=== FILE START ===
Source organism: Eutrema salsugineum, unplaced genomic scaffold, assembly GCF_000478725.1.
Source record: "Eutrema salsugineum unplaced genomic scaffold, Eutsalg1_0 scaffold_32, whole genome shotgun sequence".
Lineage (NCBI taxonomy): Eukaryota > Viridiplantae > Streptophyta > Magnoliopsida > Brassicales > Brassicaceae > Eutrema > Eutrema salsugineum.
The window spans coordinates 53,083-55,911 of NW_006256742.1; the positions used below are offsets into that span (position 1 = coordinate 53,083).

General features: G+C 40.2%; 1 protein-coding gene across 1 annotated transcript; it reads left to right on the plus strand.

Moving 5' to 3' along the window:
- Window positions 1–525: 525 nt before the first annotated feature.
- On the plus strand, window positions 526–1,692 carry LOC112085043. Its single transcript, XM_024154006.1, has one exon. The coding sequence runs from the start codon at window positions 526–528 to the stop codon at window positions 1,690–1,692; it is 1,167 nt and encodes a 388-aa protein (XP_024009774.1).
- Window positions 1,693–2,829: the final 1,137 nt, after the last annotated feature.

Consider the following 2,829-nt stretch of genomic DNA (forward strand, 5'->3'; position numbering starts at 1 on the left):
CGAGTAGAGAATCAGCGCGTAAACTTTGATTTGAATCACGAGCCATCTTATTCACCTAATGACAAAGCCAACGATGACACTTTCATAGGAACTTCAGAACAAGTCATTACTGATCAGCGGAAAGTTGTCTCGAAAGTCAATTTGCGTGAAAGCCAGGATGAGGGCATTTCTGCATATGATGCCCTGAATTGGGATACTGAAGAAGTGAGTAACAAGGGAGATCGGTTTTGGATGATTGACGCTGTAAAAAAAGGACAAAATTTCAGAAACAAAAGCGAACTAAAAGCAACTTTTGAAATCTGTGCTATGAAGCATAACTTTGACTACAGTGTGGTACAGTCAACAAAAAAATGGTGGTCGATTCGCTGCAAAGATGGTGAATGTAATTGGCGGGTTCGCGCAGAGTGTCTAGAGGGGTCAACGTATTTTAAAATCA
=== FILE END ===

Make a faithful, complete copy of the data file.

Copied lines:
Source organism: Eutrema salsugineum, unplaced genomic scaffold, assembly GCF_000478725.1.
Source record: "Eutrema salsugineum unplaced genomic scaffold, Eutsalg1_0 scaffold_32, whole genome shotgun sequence".
Lineage (NCBI taxonomy): Eukaryota > Viridiplantae > Streptophyta > Magnoliopsida > Brassicales > Brassicaceae > Eutrema > Eutrema salsugineum.
The window spans coordinates 53,083-55,911 of NW_006256742.1; the positions used below are offsets into that span (position 1 = coordinate 53,083).

General features: G+C 40.2%; 1 protein-coding gene across 1 annotated transcript; it reads left to right on the plus strand.

Moving 5' to 3' along the window:
- Window positions 1–525: 525 nt before the first annotated feature.
- On the plus strand, window positions 526–1,692 carry LOC112085043. Its single transcript, XM_024154006.1, has one exon. The coding sequence runs from the start codon at window positions 526–528 to the stop codon at window positions 1,690–1,692; it is 1,167 nt and encodes a 388-aa protein (XP_024009774.1).
- Window positions 1,693–2,829: the final 1,137 nt, after the last annotated feature.

Consider the following 2,829-nt stretch of genomic DNA (forward strand, 5'->3'; position numbering starts at 1 on the left):
CGAGTAGAGAATCAGCGCGTAAACTTTGATTTGAATCACGAGCCATCTTATTCACCTAATGACAAAGCCAACGATGACACTTTCATAGGAACTTCAGAACAAGTCATTACTGATCAGCGGAAAGTTGTCTCGAAAGTCAATTTGCGTGAAAGCCAGGATGAGGGCATTTCTGCATATGATGCCCTGAATTGGGATACTGAAGAAGTGAGTAACAAGGGAGATCGGTTTTGGATGATTGACGCTGTAAAAAAAGGACAAAATTTCAGAAACAAAAGCGAACTAAAAGCAACTTTTGAAATCTGTGCTATGAAGCATAACTTTGACTACAGTGTGGTACAGTCAACAAAAAAATGGTGGTCGATTCGCTGCAAAGATGGTGAATGTAATTGGCGGGTTCGCGCAGAGTGTCTAGAGGGGTCAACGTATTTTAAAATCA